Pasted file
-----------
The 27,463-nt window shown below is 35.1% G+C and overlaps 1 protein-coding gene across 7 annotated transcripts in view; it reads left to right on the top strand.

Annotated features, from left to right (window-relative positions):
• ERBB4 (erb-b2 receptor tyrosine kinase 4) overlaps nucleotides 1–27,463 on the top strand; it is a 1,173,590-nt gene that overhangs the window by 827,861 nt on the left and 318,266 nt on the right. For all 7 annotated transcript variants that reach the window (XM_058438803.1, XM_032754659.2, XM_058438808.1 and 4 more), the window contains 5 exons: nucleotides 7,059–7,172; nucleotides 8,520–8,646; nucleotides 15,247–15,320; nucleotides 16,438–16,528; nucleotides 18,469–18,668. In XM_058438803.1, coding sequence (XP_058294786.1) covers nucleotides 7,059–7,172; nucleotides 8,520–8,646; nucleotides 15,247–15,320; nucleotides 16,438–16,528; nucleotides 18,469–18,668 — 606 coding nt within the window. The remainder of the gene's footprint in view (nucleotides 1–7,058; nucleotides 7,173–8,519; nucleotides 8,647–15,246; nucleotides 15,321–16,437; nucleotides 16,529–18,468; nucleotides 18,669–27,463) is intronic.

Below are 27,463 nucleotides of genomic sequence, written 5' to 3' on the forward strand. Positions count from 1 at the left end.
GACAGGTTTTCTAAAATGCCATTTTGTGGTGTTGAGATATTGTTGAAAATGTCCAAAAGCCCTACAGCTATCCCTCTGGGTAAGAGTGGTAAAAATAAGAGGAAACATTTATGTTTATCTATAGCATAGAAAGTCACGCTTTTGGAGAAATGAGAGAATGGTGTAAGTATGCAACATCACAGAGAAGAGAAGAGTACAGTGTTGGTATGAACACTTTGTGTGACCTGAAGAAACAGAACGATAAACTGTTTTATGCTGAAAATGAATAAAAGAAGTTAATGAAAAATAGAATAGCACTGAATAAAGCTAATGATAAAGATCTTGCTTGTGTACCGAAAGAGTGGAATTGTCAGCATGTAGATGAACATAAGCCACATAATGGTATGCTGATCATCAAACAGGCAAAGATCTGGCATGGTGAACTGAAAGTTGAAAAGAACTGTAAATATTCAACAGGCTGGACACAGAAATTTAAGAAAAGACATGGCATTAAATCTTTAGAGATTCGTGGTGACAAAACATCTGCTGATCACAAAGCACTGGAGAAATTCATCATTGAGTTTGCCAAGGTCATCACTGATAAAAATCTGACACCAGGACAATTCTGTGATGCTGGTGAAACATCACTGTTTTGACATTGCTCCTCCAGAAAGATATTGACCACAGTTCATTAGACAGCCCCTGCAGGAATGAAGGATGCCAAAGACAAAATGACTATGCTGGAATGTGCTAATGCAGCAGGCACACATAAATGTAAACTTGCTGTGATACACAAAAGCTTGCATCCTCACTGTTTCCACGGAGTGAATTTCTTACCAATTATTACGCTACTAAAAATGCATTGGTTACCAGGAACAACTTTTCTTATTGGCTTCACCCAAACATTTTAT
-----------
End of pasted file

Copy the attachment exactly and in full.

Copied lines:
The 27,463-nt window shown below is 35.1% G+C and overlaps 1 protein-coding gene across 7 annotated transcripts in view; it reads left to right on the top strand.

Annotated features, from left to right (window-relative positions):
• ERBB4 (erb-b2 receptor tyrosine kinase 4) overlaps nucleotides 1–27,463 on the top strand; it is a 1,173,590-nt gene that overhangs the window by 827,861 nt on the left and 318,266 nt on the right. For all 7 annotated transcript variants that reach the window (XM_058438803.1, XM_032754659.2, XM_058438808.1 and 4 more), the window contains 5 exons: nucleotides 7,059–7,172; nucleotides 8,520–8,646; nucleotides 15,247–15,320; nucleotides 16,438–16,528; nucleotides 18,469–18,668. In XM_058438803.1, coding sequence (XP_058294786.1) covers nucleotides 7,059–7,172; nucleotides 8,520–8,646; nucleotides 15,247–15,320; nucleotides 16,438–16,528; nucleotides 18,469–18,668 — 606 coding nt within the window. The remainder of the gene's footprint in view (nucleotides 1–7,058; nucleotides 7,173–8,519; nucleotides 8,647–15,246; nucleotides 15,321–16,437; nucleotides 16,529–18,468; nucleotides 18,669–27,463) is intronic.

Below are 27,463 nucleotides of genomic sequence, written 5' to 3' on the forward strand. Positions count from 1 at the left end.
GACAGGTTTTCTAAAATGCCATTTTGTGGTGTTGAGATATTGTTGAAAATGTCCAAAAGCCCTACAGCTATCCCTCTGGGTAAGAGTGGTAAAAATAAGAGGAAACATTTATGTTTATCTATAGCATAGAAAGTCACGCTTTTGGAGAAATGAGAGAATGGTGTAAGTATGCAACATCACAGAGAAGAGAAGAGTACAGTGTTGGTATGAACACTTTGTGTGACCTGAAGAAACAGAACGATAAACTGTTTTATGCTGAAAATGAATAAAAGAAGTTAATGAAAAATAGAATAGCACTGAATAAAGCTAATGATAAAGATCTTGCTTGTGTACCGAAAGAGTGGAATTGTCAGCATGTAGATGAACATAAGCCACATAATGGTATGCTGATCATCAAACAGGCAAAGATCTGGCATGGTGAACTGAAAGTTGAAAAGAACTGTAAATATTCAACAGGCTGGACACAGAAATTTAAGAAAAGACATGGCATTAAATCTTTAGAGATTCGTGGTGACAAAACATCTGCTGATCACAAAGCACTGGAGAAATTCATCATTGAGTTTGCCAAGGTCATCACTGATAAAAATCTGACACCAGGACAATTCTGTGATGCTGGTGAAACATCACTGTTTTGACATTGCTCCTCCAGAAAGATATTGACCACAGTTCATTAGACAGCCCCTGCAGGAATGAAGGATGCCAAAGACAAAATGACTATGCTGGAATGTGCTAATGCAGCAGGCACACATAAATGTAAACTTGCTGTGATACACAAAAGCTTGCATCCTCACTGTTTCCACGGAGTGAATTTCTTACCAATTATTACGCTACTAAAAATGCATTGGTTACCAGGAACAACTTTTCTTATTGGCTTCACCCAAACATTTTAT